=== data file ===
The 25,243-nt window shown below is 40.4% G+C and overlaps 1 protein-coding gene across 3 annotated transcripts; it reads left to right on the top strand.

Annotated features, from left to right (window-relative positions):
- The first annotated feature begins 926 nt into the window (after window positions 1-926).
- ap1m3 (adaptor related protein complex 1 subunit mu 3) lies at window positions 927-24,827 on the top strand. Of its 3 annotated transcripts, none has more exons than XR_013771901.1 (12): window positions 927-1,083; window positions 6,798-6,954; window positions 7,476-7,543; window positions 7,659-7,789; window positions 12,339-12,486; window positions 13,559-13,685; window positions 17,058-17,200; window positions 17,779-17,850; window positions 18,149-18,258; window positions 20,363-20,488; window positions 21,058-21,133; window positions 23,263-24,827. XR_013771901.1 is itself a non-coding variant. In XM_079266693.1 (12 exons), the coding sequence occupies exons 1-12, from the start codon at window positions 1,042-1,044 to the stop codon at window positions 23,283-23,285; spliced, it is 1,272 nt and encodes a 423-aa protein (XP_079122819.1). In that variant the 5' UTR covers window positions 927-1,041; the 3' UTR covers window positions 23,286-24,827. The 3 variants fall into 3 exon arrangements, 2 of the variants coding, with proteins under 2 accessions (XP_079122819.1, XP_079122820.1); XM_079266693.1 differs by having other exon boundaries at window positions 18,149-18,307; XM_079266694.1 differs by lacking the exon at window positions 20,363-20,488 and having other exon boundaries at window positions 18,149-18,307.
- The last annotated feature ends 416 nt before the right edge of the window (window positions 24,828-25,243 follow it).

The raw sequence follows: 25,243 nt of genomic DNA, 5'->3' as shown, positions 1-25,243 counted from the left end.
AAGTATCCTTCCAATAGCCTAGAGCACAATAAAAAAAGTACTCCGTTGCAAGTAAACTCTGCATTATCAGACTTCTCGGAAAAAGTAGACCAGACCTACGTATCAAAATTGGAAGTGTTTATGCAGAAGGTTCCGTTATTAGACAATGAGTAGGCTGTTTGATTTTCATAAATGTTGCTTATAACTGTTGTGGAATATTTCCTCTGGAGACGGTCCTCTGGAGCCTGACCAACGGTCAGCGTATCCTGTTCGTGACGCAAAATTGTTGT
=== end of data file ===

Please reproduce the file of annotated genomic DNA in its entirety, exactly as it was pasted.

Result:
The 25,243-nt window shown below is 40.4% G+C and overlaps 1 protein-coding gene across 3 annotated transcripts; it reads left to right on the top strand.

Annotated features, from left to right (window-relative positions):
- The first annotated feature begins 926 nt into the window (after window positions 1-926).
- ap1m3 (adaptor related protein complex 1 subunit mu 3) lies at window positions 927-24,827 on the top strand. Of its 3 annotated transcripts, none has more exons than XR_013771901.1 (12): window positions 927-1,083; window positions 6,798-6,954; window positions 7,476-7,543; window positions 7,659-7,789; window positions 12,339-12,486; window positions 13,559-13,685; window positions 17,058-17,200; window positions 17,779-17,850; window positions 18,149-18,258; window positions 20,363-20,488; window positions 21,058-21,133; window positions 23,263-24,827. XR_013771901.1 is itself a non-coding variant. In XM_079266693.1 (12 exons), the coding sequence occupies exons 1-12, from the start codon at window positions 1,042-1,044 to the stop codon at window positions 23,283-23,285; spliced, it is 1,272 nt and encodes a 423-aa protein (XP_079122819.1). In that variant the 5' UTR covers window positions 927-1,041; the 3' UTR covers window positions 23,286-24,827. The 3 variants fall into 3 exon arrangements, 2 of the variants coding, with proteins under 2 accessions (XP_079122819.1, XP_079122820.1); XM_079266693.1 differs by having other exon boundaries at window positions 18,149-18,307; XM_079266694.1 differs by lacking the exon at window positions 20,363-20,488 and having other exon boundaries at window positions 18,149-18,307.
- The last annotated feature ends 416 nt before the right edge of the window (window positions 24,828-25,243 follow it).

The raw sequence follows: 25,243 nt of genomic DNA, 5'->3' as shown, positions 1-25,243 counted from the left end.
AAGTATCCTTCCAATAGCCTAGAGCACAATAAAAAAAGTACTCCGTTGCAAGTAAACTCTGCATTATCAGACTTCTCGGAAAAAGTAGACCAGACCTACGTATCAAAATTGGAAGTGTTTATGCAGAAGGTTCCGTTATTAGACAATGAGTAGGCTGTTTGATTTTCATAAATGTTGCTTATAACTGTTGTGGAATATTTCCTCTGGAGACGGTCCTCTGGAGCCTGACCAACGGTCAGCGTATCCTGTTCGTGACGCAAAATTGTTGT